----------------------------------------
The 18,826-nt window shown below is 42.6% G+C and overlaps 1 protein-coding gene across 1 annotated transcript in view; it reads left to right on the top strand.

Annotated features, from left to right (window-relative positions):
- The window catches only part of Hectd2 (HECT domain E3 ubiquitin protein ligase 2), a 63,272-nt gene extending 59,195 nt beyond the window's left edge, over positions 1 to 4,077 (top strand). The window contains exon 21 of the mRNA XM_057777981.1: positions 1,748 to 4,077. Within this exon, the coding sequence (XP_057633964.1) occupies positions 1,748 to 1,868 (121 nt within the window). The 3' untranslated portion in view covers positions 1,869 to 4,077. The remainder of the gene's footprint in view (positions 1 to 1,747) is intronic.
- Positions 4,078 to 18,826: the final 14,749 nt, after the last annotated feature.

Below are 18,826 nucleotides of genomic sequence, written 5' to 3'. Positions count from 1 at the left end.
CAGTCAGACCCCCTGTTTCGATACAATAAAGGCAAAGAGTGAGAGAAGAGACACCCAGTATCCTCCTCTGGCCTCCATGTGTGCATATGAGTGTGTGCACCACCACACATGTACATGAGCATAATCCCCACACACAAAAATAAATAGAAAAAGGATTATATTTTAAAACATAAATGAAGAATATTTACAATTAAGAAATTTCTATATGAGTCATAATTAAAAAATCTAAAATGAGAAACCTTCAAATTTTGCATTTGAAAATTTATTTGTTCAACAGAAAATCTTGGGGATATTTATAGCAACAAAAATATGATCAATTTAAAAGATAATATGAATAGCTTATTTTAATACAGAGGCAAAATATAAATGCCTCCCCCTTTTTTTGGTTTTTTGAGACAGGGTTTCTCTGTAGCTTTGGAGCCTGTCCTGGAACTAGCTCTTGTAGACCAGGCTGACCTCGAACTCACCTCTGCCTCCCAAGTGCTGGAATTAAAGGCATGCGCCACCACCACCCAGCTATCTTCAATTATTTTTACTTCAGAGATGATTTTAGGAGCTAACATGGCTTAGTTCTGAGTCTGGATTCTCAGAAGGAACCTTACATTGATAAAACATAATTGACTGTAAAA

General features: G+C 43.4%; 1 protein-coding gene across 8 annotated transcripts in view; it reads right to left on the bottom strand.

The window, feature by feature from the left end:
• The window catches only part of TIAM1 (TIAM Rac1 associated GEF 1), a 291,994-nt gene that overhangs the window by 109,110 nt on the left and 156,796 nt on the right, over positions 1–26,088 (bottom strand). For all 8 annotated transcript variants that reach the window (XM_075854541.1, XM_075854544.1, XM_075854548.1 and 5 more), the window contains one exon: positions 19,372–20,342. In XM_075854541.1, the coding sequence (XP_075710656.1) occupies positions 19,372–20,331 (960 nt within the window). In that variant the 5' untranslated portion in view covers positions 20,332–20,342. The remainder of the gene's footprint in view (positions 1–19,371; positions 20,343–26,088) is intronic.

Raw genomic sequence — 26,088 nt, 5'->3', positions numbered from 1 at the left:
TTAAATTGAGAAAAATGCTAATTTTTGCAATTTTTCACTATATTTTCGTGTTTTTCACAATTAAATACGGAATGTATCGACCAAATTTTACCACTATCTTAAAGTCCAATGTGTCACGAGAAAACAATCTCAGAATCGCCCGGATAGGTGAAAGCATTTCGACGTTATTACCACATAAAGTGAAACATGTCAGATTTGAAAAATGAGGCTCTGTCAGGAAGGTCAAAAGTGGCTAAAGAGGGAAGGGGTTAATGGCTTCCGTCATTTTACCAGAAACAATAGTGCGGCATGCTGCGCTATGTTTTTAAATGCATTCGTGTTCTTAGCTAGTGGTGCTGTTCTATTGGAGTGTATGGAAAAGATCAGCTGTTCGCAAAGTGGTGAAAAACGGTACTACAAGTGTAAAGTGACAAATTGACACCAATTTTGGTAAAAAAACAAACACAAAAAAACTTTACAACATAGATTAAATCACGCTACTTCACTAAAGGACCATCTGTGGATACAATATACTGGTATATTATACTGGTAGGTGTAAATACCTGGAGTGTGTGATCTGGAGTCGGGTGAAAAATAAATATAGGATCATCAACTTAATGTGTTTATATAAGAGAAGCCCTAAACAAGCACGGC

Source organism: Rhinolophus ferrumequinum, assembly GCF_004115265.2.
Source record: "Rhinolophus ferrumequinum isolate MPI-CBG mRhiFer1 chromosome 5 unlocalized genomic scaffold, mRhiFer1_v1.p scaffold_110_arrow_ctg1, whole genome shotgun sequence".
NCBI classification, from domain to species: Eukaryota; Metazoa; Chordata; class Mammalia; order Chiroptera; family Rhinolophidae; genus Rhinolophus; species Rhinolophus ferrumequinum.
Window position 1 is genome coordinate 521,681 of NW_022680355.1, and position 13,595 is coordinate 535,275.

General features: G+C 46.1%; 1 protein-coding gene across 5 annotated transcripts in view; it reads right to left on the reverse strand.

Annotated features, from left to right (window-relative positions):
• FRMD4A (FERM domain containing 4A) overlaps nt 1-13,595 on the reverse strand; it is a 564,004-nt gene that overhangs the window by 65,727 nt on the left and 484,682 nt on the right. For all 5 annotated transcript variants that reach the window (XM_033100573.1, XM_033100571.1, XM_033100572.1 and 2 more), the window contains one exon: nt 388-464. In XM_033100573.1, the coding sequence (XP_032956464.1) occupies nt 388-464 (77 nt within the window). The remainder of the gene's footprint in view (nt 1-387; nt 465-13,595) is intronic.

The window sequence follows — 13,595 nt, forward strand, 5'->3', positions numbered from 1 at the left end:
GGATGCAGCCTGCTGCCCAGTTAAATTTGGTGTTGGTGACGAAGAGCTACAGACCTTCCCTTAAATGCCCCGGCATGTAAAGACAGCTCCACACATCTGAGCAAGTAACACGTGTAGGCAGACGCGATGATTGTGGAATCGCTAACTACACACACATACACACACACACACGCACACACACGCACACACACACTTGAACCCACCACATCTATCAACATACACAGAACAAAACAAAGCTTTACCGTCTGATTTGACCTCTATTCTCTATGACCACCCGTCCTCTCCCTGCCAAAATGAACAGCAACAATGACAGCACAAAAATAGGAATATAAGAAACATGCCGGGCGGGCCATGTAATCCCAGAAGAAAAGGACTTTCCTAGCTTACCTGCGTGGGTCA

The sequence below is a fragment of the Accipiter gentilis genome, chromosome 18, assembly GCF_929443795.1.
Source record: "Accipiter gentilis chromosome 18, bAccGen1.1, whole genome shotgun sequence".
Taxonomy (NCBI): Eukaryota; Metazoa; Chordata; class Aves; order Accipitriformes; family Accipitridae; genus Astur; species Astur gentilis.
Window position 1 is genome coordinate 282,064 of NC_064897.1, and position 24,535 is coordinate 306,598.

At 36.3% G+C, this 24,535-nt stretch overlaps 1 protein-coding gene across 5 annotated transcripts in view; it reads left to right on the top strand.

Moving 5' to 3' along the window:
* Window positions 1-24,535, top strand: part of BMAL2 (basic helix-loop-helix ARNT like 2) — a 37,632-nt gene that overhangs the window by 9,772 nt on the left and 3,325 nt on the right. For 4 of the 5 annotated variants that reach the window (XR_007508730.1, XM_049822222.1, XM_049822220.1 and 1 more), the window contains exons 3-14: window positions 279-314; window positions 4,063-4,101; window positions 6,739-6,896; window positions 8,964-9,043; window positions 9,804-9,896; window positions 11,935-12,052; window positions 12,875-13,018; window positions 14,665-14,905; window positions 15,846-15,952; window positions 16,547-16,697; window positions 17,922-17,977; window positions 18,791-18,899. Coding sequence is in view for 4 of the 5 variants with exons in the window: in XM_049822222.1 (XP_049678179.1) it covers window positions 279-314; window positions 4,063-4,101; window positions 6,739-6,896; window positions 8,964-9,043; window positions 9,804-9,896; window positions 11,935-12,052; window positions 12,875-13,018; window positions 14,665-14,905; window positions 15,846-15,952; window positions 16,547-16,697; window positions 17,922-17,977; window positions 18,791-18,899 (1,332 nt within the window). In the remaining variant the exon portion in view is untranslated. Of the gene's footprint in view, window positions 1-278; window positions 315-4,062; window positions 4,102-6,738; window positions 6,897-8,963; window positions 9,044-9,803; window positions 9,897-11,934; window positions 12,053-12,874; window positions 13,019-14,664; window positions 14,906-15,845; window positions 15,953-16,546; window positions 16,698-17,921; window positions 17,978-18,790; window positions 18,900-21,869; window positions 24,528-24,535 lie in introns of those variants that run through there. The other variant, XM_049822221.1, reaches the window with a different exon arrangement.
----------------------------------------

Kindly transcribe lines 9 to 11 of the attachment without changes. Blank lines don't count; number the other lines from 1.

• The window catches only part of TIAM1 (TIAM Rac1 associated GEF 1), a 291,994-nt gene that overhangs the window by 109,110 nt on the left and 156,796 nt on the right, over positions 1–26,088 (bottom strand). For all 8 annotated transcript variants that reach the window (XM_075854541.1, XM_075854544.1, XM_075854548.1 and 5 more), the window contains one exon: positions 19,372–20,342. In XM_075854541.1, the coding sequence (XP_075710656.1) occupies positions 19,372–20,331 (960 nt within the window). In that variant the 5' untranslated portion in view covers positions 20,332–20,342. The remainder of the gene's footprint in view (positions 1–19,371; positions 20,343–26,088) is intronic.

Raw genomic sequence — 26,088 nt, 5'->3', positions numbered from 1 at the left:
TTAAATTGAGAAAAATGCTAATTTTTGCAATTTTTCACTATATTTTCGTGTTTTTCACAATTAAATACGGAATGTATCGACCAAATTTTACCACTATCTTAAAGTCCAATGTGTCACGAGAAAACAATCTCAGAATCGCCCGGATAGGTGAAAGCATTTCGACGTTATTACCACATAAAGTGAAACATGTCAGATTTGAAAAATGAGGCTCTGTCAGGAAGGTCAAAAGTGGCTAAAGAGGGAAGGGGTTAATGGCTTCCGTCATTTTACCAGAAACAATAGTGCGGCATGCTGCGCTATGTTTTTAAATGCATTCGTGTTCTTAGCTAGTGGTGCTGTTCTATTGGAGTGTATGGAAAAGATCAGCTGTTCGCAAAGTGGTGAAAAACGGTACTACAAGTGTAAAGTGACAAATTGACACCAATTTTGGTAAAAAAACAAACACAAAAAAACTTTACAACATAGATTAAATCACGCTACTTCACTAAAGGACCATCTGTGGATACAATATACTGGTATATTATACTGGTAGGTGTAAATACCTGGAGTGTGTGATCTGGAGTCGGGTGAAAAATAAATATAGGATCATCAACTTAATGTGTTTATATAAGAGAAGCCCTAAACAAGCACGGC